In this book I state the following law: a new technique of communication invariably results from a new technique of producing personal messages. Indeed, the mail gives the press, the telephone gives the radio, photography gives the cinema as well as television, finally more recently the email has given the online media and the Social networks. Today reappears the importance of more personal and more confidential messages, which I call digital avvisi. Online media are indeed more and more personalized and individualized, profitable other than by the simple subscription. As a reminder, the avvisi, formerly called "gazetta", were the first merchant letters copied by hand and sold in the XNUMXth century. By understanding these phenomena of the past, we can glimpse the challenges of the present. 

It should also be noted that the media have not been able to take advantage of new technologies. Indeed, the print media, radio and television, database owners, attracting attention and having a good knowledge of the markets could have been at the initiative of social networks. However, it is new players who have seized hold of it.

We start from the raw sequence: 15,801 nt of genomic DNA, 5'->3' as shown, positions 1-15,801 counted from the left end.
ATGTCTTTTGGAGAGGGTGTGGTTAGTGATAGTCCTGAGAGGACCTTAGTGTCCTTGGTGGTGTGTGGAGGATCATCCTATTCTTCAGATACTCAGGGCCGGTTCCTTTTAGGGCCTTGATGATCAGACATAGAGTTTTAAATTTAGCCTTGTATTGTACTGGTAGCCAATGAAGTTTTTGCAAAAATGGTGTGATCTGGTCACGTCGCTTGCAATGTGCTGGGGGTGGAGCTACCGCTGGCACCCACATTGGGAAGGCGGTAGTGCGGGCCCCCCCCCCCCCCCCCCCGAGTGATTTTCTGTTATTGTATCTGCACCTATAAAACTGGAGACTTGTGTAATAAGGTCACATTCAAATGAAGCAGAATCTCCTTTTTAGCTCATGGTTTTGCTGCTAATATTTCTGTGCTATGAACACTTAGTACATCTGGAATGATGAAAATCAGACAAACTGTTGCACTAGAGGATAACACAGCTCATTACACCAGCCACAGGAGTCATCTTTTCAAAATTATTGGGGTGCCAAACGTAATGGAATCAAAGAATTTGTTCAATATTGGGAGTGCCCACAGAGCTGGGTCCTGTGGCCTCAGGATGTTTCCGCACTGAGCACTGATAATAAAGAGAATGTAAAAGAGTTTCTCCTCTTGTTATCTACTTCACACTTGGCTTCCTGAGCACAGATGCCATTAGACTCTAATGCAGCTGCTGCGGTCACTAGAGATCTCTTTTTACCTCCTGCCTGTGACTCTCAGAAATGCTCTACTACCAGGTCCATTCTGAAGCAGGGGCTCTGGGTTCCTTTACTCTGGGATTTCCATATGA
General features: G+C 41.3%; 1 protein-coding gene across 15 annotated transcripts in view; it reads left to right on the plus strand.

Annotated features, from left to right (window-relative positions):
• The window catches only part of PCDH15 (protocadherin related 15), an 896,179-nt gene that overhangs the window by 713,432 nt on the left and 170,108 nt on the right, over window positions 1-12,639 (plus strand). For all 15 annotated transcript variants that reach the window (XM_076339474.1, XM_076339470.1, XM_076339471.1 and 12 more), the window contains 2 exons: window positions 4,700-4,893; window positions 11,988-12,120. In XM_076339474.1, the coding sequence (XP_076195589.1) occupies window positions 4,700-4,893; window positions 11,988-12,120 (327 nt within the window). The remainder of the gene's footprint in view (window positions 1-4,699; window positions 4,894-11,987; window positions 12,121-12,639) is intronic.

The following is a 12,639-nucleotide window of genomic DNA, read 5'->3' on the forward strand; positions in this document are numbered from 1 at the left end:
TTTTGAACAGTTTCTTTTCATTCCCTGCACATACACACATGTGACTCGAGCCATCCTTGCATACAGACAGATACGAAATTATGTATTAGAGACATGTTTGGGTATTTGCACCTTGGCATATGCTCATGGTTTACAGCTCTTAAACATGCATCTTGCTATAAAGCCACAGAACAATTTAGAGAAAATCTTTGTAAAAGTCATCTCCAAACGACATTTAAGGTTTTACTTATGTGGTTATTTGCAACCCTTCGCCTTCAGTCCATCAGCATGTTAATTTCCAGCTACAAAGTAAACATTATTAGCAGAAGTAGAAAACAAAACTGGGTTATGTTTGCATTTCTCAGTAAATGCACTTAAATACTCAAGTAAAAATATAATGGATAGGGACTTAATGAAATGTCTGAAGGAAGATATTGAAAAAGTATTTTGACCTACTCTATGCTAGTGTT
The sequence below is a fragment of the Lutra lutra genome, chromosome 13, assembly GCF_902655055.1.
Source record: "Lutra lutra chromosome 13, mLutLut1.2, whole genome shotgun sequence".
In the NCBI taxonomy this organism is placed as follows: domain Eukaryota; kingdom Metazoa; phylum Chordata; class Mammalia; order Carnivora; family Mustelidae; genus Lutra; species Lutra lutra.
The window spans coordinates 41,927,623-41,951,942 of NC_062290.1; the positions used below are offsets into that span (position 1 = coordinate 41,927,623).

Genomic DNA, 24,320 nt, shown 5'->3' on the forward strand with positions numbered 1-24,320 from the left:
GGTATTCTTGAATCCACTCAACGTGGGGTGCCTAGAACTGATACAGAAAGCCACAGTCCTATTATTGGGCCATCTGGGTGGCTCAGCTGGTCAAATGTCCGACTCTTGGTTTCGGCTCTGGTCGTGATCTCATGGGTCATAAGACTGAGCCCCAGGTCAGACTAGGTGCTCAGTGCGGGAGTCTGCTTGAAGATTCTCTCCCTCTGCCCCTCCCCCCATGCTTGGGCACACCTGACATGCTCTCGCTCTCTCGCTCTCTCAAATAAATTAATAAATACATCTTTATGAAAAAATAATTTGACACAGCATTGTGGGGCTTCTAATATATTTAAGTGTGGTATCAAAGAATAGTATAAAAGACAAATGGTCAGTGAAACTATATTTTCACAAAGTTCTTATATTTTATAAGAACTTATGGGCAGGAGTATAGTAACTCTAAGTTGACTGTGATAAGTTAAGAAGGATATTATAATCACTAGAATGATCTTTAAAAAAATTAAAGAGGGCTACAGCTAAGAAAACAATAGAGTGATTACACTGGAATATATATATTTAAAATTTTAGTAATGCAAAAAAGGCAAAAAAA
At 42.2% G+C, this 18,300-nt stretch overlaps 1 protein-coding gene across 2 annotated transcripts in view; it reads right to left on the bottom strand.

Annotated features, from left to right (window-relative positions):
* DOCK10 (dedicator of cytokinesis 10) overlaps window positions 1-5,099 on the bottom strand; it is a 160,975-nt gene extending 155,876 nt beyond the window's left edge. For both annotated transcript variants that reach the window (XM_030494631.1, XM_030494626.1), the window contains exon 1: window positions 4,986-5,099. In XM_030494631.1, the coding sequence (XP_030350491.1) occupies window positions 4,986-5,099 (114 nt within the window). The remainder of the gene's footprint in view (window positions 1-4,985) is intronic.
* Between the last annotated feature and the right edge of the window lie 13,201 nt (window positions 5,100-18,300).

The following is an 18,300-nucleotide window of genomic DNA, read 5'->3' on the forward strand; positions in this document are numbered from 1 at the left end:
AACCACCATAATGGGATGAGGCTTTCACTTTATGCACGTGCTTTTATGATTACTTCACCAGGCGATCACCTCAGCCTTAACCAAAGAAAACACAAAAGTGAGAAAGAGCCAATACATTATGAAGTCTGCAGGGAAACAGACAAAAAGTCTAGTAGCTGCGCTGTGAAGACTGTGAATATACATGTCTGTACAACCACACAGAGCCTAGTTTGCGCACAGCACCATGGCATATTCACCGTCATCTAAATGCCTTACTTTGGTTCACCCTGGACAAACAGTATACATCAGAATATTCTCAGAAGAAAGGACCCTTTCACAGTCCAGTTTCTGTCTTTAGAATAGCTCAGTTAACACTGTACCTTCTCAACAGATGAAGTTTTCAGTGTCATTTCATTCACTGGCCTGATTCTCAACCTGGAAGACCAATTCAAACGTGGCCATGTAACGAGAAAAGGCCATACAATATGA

We must never believe that a current phenomenon constitutes a novelty

🤔 Yesterday's merchants were both media and media customers. Today, have brands become media or should they become in the perspective of a cookie-free Internet? 

JA : I would say that brands have always been media. You should never believe that a current phenomenon constitutes a novelty. Many brands have newspapers internal. Moreover, the world's best-selling newspaper is at the initiative of a grouping of American insurance and pensions. An association can also become a real media, when it carries a widely defended cause. From now on, many brands need to have their own media to convey information and set themselves up as a reference: sites, annual reports, sponsoring, to internal press groups, more or less visible. 

(I.e. « The media have always sought to know the tastes of their customers […] to make the best use of the data they obtain You write. Thanks to the GDPR, the consent of Internet citizens is necessary. Is it sufficient ? What will be the media bypass strategies to satisfy advertisers? Can they still be masters of the data?